5RANDOM THOUGHTS 118
April 14, 2006
ImageState Looking For Buyer
ImageState has asked the Alternative Investment Market (AIM), the exchange in the UK that trades their shares, to stop trading the company's ordinary shares "pending clarification of the company's financial position."
The last financial report ImageState filed was in January 2005 and it was for the period July 1, 2003 through June 30, 2004. At that time their gross annual revenue was $6,685,573 down from $10,778,650 two years earlier (See Story 693). It is reasonable to expect that revenue is still trending downward.
According to a press release "the directors of the company have resolved to seek purchasers for all or part of the business." However, there is no indication that anyone is likely to be interested enough to make an offer.
ImageState has offices in the United States and the UK and representatives in over 50 countries. It seems unlikely that anyone would want to buy the ImageState offices or the brand, but someone might be interested -- for the right price -- in acquiring the digital files and integrating them into their own marketing system. It is also unclear how many transparences belonging to photographers ImageState has out with its 50 distributors, or in its London offices. Sorting and returning these is a major complicating factor. No company that acquires any part of the assets is likely to want to take on the burden of returning these images. On the other hand, given the amount of money the company has lost already, ImageState is not likely to want to pile on more costs just to return images.
One photographers who visited the New York office recently says that the focus of activity seemed to be toward returning as many film images as possible and that there were boxes upon boxes waiting to be shipped or sorted.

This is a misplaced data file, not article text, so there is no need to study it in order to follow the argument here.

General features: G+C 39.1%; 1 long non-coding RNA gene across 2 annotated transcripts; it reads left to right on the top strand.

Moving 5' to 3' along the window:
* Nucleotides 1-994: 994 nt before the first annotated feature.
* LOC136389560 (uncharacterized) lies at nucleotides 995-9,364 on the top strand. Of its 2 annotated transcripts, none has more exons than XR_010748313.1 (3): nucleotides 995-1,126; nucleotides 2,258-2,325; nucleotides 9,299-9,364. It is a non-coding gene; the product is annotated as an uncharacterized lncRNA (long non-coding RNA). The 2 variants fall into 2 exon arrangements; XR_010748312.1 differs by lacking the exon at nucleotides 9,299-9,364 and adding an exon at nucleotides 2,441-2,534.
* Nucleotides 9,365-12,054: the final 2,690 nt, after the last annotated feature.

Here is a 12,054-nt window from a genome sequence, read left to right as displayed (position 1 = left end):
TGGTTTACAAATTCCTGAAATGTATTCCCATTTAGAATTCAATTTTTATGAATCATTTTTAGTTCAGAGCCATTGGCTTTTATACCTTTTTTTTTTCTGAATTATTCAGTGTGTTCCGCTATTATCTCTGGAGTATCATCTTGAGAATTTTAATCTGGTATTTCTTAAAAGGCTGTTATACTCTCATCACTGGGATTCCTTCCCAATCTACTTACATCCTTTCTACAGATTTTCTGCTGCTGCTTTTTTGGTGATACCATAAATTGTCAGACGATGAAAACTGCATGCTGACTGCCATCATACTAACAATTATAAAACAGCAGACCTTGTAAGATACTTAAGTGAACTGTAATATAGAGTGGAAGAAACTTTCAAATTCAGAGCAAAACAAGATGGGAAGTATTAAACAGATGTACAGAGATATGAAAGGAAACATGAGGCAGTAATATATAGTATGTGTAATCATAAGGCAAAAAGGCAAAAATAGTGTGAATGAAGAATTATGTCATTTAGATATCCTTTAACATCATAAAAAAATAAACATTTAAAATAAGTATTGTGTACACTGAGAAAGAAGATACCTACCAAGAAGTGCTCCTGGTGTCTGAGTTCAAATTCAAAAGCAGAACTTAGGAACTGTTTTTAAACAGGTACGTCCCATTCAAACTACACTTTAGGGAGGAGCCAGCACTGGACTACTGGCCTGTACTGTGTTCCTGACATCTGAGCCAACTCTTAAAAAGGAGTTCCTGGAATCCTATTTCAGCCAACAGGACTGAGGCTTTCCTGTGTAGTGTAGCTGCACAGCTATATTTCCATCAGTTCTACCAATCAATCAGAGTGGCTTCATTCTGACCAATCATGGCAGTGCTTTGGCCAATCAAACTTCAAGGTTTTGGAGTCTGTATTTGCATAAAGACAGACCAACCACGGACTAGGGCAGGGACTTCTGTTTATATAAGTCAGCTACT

My suspicion is that the amount someone would be willing to pay to acquire the digital files might be very low as the process of getting all photographers to sign new contracts would be burdensome. In addition the buyer would certainly lose rights to handle a significant portion of the images.
It is believed that Sir John Beckwith, the largest shareholder and principal provider of capital for the company, has spent over $50 million since 2000 trying to turn the company into a profitable venture.
Office of Fair Trading Clears Getty's Acquisition of Digital Vision and Photonica
In July 2005 the Office of Fair Trading (OFT) in the UK began a process of reviewing Getty's acquisition of Digital Vision and Photonica West to determine if these acquisitions gave Getty a monopoly position under the provisions of the UK Enterprise Act of 2002. (See story 740).
The commission has now come to the conclusion that Getty's new acquisitions were "very small relative to Getty" and therefore were not "close enough competitors" to offer "substantial competitive constraint". The case is now closed.
Workbookstock and Jupiterimages - Will They or Won't They?
At the recent PACA meeting in Chicago the most persistent rumor was that Workbookstock would be acquired by Jupiterimages and "everyone" was convinced it would happen before we left Chicago. It didn't.
In a conversation I had with CEO Alexis Scott she offered some convincing arguments as to why an acquisition (by anyone) is not likely to happen. First, Workbookstock doesn't really own any images and most of the people looking to acquire companies want to acquire wholly owned content. In addition she pointed out that Workbookstock and the directory publishing division of her company are fully integrated with most of the staff working for both divisions. Therefore, it would be necessary to clearly separate the divisions before it would be practical to sell off one and retain the other.